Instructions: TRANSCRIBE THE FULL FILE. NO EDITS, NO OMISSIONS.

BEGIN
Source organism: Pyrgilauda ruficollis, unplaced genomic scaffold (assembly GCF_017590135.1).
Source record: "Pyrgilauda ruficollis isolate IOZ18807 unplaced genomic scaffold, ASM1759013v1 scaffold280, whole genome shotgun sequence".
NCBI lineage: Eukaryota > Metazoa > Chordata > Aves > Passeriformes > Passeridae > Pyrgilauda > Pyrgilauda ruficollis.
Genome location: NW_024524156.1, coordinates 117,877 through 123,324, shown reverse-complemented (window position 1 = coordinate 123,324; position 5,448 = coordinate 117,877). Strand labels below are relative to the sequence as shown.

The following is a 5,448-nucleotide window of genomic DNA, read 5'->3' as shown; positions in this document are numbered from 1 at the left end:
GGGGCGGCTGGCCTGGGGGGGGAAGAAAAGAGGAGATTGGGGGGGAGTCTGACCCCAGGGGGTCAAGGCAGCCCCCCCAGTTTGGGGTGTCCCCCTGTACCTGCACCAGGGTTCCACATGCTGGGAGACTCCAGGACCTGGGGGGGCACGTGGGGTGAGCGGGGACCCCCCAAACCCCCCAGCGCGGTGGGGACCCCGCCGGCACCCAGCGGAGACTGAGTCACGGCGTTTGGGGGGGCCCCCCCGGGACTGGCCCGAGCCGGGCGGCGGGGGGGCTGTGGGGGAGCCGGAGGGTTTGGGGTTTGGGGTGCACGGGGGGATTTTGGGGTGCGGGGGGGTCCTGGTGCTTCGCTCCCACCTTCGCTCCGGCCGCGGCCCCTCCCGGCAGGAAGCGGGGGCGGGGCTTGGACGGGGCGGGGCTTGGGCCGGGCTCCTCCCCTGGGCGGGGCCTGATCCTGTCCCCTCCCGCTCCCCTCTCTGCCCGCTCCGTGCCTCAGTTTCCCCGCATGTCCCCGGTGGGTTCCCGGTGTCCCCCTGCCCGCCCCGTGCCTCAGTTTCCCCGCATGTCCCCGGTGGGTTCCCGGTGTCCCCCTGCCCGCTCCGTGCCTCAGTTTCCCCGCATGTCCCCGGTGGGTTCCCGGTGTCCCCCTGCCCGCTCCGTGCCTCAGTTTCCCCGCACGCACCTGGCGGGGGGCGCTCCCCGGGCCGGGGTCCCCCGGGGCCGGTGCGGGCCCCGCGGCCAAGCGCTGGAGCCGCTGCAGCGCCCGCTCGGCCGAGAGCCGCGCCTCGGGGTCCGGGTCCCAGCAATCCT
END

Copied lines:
Source organism: Pyrgilauda ruficollis, unplaced genomic scaffold (assembly GCF_017590135.1).
Source record: "Pyrgilauda ruficollis isolate IOZ18807 unplaced genomic scaffold, ASM1759013v1 scaffold280, whole genome shotgun sequence".
NCBI lineage: Eukaryota > Metazoa > Chordata > Aves > Passeriformes > Passeridae > Pyrgilauda > Pyrgilauda ruficollis.
Genome location: NW_024524156.1, coordinates 117,877 through 123,324, shown reverse-complemented (window position 1 = coordinate 123,324; position 5,448 = coordinate 117,877). Strand labels below are relative to the sequence as shown.

The following is a 5,448-nucleotide window of genomic DNA, read 5'->3' as shown; positions in this document are numbered from 1 at the left end:
GGGGCGGCTGGCCTGGGGGGGGAAGAAAAGAGGAGATTGGGGGGGAGTCTGACCCCAGGGGGTCAAGGCAGCCCCCCCAGTTTGGGGTGTCCCCCTGTACCTGCACCAGGGTTCCACATGCTGGGAGACTCCAGGACCTGGGGGGGCACGTGGGGTGAGCGGGGACCCCCCAAACCCCCCAGCGCGGTGGGGACCCCGCCGGCACCCAGCGGAGACTGAGTCACGGCGTTTGGGGGGGCCCCCCCGGGACTGGCCCGAGCCGGGCGGCGGGGGGGCTGTGGGGGAGCCGGAGGGTTTGGGGTTTGGGGTGCACGGGGGGATTTTGGGGTGCGGGGGGGTCCTGGTGCTTCGCTCCCACCTTCGCTCCGGCCGCGGCCCCTCCCGGCAGGAAGCGGGGGCGGGGCTTGGACGGGGCGGGGCTTGGGCCGGGCTCCTCCCCTGGGCGGGGCCTGATCCTGTCCCCTCCCGCTCCCCTCTCTGCCCGCTCCGTGCCTCAGTTTCCCCGCATGTCCCCGGTGGGTTCCCGGTGTCCCCCTGCCCGCCCCGTGCCTCAGTTTCCCCGCATGTCCCCGGTGGGTTCCCGGTGTCCCCCTGCCCGCTCCGTGCCTCAGTTTCCCCGCATGTCCCCGGTGGGTTCCCGGTGTCCCCCTGCCCGCTCCGTGCCTCAGTTTCCCCGCACGCACCTGGCGGGGGGCGCTCCCCGGGCCGGGGTCCCCCGGGGCCGGTGCGGGCCCCGCGGCCAAGCGCTGGAGCCGCTGCAGCGCCCGCTCGGCCGAGAGCCGCGCCTCGGGGTCCGGGTCCCAGCAATCCT